Ashes For Beauty

 After a school year spent sitting in other people’s chairs, I was eager to have a chair of my own as school started this fall.  After a roller coaster where I thought I had a job and then I realized I did not, now I am back sitting in someone else’s chair again in an interim position next door to a classroom I thought might be where I’d spend years.  Then last week the school I was non-renewed from 14 months ago had a few spots open and I decided to apply. The principal was no longer there, and I felt like I had great relationships with the people left there.  I knew it was a risk, but I decided to do it anyway.  I could tell you this really long story about how I had an army of people behind me, amazing recommendations from principals, and a fantastic interview, but I’ll just get to the point and say about the time I was listening to Journey sing “Don’t Stop Believing” in a T-shirt shop the size of a postage stamp in a tiny village in the North Georgia mountains my phone rang with bad news. Despite all those awesome things, the job was not mine.  Once again, I was not enough.  I’ve come to live with rejection so often these days we need bunk beds.  (With my dumb luck, rejection probably snores and sleepwalks.)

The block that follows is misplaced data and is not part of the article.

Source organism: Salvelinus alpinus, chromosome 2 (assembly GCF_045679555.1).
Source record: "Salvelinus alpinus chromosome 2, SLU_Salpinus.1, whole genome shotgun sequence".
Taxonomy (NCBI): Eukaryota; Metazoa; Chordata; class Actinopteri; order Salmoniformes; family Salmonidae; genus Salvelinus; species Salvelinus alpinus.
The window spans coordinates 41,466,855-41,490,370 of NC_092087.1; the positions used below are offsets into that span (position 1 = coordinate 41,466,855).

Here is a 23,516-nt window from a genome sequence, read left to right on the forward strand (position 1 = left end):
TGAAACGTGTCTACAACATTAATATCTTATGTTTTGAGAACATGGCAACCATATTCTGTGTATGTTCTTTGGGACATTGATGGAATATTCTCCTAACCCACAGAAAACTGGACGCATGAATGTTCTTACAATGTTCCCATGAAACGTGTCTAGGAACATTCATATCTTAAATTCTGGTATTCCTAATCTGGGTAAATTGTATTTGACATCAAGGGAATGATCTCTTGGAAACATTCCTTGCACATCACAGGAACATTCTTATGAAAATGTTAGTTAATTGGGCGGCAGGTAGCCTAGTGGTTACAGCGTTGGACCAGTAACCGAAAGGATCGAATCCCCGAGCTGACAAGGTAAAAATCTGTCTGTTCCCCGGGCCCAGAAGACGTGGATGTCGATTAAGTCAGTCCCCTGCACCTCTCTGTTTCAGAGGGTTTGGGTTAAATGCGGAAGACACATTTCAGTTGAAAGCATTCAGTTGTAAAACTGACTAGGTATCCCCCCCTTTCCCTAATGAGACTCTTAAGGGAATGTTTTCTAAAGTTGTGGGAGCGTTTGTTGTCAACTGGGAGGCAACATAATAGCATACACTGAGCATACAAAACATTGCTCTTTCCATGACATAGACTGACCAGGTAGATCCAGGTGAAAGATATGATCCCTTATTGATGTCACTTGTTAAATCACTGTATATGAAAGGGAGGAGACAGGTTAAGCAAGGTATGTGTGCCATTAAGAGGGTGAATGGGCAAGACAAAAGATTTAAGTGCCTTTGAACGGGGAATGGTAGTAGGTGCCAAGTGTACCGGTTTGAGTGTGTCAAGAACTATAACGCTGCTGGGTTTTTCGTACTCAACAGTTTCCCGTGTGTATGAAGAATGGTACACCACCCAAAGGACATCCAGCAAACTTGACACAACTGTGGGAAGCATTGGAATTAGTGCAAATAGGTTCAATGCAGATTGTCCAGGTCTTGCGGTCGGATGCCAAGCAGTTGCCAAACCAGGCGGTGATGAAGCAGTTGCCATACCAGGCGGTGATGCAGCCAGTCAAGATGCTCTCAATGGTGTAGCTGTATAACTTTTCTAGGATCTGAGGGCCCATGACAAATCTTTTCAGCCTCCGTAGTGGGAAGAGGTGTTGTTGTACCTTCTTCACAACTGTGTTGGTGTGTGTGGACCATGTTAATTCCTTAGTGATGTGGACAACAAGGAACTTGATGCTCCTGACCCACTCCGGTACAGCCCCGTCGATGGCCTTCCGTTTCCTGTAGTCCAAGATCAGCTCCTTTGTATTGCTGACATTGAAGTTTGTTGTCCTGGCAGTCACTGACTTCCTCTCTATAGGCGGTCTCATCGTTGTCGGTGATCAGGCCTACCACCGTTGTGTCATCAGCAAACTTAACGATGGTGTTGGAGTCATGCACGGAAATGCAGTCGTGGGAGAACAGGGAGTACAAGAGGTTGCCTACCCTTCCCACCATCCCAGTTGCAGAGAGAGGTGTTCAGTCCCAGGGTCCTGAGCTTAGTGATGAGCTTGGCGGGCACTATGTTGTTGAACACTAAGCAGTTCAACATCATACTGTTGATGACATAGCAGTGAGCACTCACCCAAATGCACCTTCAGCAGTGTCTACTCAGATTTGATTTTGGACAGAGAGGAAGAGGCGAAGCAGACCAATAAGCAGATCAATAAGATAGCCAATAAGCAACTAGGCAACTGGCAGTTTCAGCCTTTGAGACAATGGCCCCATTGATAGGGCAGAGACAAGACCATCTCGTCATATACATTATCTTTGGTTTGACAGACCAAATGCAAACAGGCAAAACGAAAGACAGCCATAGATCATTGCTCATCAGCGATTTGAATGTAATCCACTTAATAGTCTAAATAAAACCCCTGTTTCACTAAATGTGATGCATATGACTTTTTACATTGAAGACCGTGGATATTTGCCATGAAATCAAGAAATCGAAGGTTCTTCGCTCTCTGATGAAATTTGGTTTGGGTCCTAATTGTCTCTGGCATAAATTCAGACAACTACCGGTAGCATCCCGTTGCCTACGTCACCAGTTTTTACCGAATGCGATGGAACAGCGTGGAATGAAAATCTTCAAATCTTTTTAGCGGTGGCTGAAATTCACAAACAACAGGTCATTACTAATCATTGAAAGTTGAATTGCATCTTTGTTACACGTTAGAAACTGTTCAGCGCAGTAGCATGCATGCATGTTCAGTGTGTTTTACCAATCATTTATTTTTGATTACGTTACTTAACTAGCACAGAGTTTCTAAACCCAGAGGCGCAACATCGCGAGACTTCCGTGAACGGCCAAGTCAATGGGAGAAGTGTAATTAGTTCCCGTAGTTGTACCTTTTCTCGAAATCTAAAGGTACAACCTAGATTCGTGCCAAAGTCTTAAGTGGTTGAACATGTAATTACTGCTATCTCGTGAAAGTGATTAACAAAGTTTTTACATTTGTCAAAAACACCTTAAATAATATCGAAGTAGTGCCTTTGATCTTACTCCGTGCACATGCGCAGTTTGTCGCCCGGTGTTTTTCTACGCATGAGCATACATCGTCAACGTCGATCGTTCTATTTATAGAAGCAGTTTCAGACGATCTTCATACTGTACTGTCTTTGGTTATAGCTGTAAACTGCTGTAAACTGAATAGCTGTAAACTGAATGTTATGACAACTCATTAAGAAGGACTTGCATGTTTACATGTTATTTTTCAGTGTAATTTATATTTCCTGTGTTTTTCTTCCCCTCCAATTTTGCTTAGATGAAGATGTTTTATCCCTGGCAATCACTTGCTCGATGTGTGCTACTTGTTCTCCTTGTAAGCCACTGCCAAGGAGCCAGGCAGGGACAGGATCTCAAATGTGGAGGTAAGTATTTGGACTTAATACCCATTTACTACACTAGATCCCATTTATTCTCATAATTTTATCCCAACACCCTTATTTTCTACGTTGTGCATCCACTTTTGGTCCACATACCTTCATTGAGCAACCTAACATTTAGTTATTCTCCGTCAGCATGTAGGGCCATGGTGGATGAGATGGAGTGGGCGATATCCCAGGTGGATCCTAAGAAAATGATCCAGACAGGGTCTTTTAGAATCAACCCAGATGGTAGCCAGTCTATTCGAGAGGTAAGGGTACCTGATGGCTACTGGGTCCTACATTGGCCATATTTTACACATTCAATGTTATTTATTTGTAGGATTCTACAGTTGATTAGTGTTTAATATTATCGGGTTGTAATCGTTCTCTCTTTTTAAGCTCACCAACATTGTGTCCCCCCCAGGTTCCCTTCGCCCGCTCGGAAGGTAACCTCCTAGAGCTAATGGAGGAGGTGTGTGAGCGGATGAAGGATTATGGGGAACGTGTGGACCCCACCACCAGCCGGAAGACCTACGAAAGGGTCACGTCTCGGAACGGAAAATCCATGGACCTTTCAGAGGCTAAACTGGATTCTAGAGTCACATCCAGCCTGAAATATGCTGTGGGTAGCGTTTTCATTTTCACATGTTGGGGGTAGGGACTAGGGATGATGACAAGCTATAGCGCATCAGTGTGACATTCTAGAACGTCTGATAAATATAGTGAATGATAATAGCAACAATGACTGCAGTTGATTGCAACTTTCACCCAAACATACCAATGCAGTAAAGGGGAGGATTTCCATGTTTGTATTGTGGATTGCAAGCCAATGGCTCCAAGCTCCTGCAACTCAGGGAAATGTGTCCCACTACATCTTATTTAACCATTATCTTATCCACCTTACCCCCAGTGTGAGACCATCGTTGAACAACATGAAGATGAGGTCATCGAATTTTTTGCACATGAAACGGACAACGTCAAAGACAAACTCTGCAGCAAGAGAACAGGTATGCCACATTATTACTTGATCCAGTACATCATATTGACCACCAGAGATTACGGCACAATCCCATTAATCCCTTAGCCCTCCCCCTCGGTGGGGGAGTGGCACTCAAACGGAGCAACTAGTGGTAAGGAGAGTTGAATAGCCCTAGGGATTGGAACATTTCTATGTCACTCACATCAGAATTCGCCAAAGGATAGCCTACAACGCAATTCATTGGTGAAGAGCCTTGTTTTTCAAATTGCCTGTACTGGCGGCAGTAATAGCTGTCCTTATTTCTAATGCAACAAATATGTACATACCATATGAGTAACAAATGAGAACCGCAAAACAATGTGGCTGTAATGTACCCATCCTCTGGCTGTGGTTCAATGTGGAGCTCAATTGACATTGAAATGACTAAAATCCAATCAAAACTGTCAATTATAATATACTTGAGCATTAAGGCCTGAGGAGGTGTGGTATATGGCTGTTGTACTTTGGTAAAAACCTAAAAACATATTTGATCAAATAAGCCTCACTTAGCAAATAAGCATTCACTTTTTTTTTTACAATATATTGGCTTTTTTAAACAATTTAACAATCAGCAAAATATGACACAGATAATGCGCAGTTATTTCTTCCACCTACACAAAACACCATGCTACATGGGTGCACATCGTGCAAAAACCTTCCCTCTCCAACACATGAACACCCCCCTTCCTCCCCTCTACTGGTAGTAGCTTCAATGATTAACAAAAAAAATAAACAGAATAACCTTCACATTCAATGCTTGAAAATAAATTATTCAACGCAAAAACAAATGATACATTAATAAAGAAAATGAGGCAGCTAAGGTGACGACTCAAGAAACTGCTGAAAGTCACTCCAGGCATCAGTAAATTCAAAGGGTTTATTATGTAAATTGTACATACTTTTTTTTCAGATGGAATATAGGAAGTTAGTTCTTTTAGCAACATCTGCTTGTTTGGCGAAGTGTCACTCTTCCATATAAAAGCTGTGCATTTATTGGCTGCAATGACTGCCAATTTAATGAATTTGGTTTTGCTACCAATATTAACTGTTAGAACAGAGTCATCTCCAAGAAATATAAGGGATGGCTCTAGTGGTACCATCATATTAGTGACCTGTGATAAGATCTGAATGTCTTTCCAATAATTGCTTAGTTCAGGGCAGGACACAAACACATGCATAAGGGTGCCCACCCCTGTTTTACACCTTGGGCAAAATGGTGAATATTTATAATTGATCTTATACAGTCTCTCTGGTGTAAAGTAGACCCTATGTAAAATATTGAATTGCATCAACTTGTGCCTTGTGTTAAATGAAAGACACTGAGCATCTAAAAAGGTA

If you are going to have really bad news thrown at you, the best human to drag on a road trip with you is a guidance counselor.  She can talk you through it, help you laugh at yourself, and drown your sorrows in a river when she takes you tubing.  So, on our adventures the next day we decided to zip-line off a mountain, and we saw a pottery shop as we left where we thought you could paint pottery.  As it turns out you can no longer paint pottery, but we took a look around.  We saw this set of mugs on the shelf and the lady told us those mugs were really special for a big reason.  They were wood fired.  This made little sense to us, so she explained further.

Wood fired pottery is special as the process is not only time consuming, it is labor intensive.  Few people use wood as a fuel to fire pottery.  It is hard to produce identical pieces because where each piece is placed in the fire creates the results.  It’s chaotic in nature, and though it can create beautiful pieces, most potters would rather have a consistent result.  Fire will have a range of temperatures throughout the kiln, so each piece will be unique.

The mugs she showed us were created identical, but the mugs were not all exactly alike.  She explains that there was no glaze on the mugs at all.  The fire created the glazed look as the flames hit the surfaces.  Flashing is the name given to where the fire hits the piece directly and in the places where the fire touches the unglazed pieces those places are the prettiest.  So, if you are a piece of pottery, you want to be directly in the flames.